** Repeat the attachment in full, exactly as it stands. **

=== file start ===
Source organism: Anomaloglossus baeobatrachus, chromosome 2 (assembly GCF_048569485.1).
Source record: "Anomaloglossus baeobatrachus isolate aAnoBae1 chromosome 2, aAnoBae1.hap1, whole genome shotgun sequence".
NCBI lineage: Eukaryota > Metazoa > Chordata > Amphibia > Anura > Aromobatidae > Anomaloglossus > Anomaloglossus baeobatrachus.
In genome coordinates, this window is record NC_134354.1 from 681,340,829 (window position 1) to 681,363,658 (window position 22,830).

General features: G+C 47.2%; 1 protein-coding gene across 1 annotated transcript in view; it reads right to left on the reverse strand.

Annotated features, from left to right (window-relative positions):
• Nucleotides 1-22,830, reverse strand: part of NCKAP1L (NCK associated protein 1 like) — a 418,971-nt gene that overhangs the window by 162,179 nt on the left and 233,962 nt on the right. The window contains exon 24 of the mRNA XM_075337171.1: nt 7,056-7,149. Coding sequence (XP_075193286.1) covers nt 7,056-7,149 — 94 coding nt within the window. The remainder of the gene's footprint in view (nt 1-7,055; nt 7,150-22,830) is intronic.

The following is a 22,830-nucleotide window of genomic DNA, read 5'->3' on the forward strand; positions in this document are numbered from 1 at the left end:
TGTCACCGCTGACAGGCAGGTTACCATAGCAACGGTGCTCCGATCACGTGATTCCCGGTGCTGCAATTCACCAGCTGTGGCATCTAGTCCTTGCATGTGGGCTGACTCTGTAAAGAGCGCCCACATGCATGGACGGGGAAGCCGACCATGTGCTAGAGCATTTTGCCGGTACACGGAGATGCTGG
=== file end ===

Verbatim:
Source organism: Anomaloglossus baeobatrachus, chromosome 2 (assembly GCF_048569485.1).
Source record: "Anomaloglossus baeobatrachus isolate aAnoBae1 chromosome 2, aAnoBae1.hap1, whole genome shotgun sequence".
NCBI lineage: Eukaryota > Metazoa > Chordata > Amphibia > Anura > Aromobatidae > Anomaloglossus > Anomaloglossus baeobatrachus.
In genome coordinates, this window is record NC_134354.1 from 681,340,829 (window position 1) to 681,363,658 (window position 22,830).

General features: G+C 47.2%; 1 protein-coding gene across 1 annotated transcript in view; it reads right to left on the reverse strand.

Annotated features, from left to right (window-relative positions):
• Nucleotides 1-22,830, reverse strand: part of NCKAP1L (NCK associated protein 1 like) — a 418,971-nt gene that overhangs the window by 162,179 nt on the left and 233,962 nt on the right. The window contains exon 24 of the mRNA XM_075337171.1: nt 7,056-7,149. Coding sequence (XP_075193286.1) covers nt 7,056-7,149 — 94 coding nt within the window. The remainder of the gene's footprint in view (nt 1-7,055; nt 7,150-22,830) is intronic.

The following is a 22,830-nucleotide window of genomic DNA, read 5'->3' on the forward strand; positions in this document are numbered from 1 at the left end:
TGTCACCGCTGACAGGCAGGTTACCATAGCAACGGTGCTCCGATCACGTGATTCCCGGTGCTGCAATTCACCAGCTGTGGCATCTAGTCCTTGCATGTGGGCTGACTCTGTAAAGAGCGCCCACATGCATGGACGGGGAAGCCGACCATGTGCTAGAGCATTTTGCCGGTACACGGAGATGCTGG